Monday, February 9, 2009

That Time of Year.

With the weather at or near record highs across the east coast and it being February, I thought I would reflect on a forgotten insect that emerges during warm afternoons in January and February, the Little Black Stonefly. I have been fortunate to be on the water when these tiny stones are emerging, often crawling up onto the ice and snow along the edges of streams and rivers. Many times, fisherman overlook the Little Black Stonefly, while those that don't are rewarded. I have caught many a brown trout imitating these small stones and it is a delight to match a hatch in the dead of winter.

Well, Hello Beautiful...

We Are Talking Small...

I often tie Little Black Stones using size 16 to 20 extra long nymph hooks, with black turkey biots, pheasant tail, and some black paintbrush bristles. Using the biots as the abdomen makes a very slim profile, and the paintbrush bristles as tails and legs add to that design. I use the pheasant tail or peacock hurl as the thorax for a little glistening but other than that its a very simple pattern that produces.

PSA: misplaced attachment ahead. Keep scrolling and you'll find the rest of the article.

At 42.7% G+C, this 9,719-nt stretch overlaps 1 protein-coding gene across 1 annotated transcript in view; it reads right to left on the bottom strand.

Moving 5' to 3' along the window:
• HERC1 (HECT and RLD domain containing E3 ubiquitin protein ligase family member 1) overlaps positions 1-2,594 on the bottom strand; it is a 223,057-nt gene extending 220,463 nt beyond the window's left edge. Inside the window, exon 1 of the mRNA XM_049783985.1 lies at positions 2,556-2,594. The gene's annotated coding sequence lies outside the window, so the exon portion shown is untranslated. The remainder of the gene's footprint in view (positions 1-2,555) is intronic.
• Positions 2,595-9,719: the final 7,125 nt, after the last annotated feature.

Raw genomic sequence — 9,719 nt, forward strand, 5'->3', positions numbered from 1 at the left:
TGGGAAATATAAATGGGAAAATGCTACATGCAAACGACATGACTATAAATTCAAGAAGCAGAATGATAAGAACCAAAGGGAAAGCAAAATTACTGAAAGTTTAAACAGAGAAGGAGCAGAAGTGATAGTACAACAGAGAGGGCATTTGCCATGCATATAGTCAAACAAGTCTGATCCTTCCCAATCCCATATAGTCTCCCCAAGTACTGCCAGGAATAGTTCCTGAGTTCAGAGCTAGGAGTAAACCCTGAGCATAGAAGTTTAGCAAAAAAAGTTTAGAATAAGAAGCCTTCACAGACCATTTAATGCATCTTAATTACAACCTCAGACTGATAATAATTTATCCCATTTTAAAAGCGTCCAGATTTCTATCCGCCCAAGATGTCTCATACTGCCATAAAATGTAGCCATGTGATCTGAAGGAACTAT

Yellow Breeches Brown on a Little Black Stone.
January 2008

Hickory Run Brown on a Little Black Stone.
February 2008

I would like to thank Moldy Chum for this sweet link to watch A River Runs Through It online for free. Im sitting in the University of Delaware's library writing this post and about to bang out some lesson plans for student teaching with the adaptation of Norman Maclean's words ringing in my ears. Nothing like getting your daily fix in, anyway you can.

"How the hell do you help that son of a bitch?"

"By taking him fishing"

The Best of Signs.

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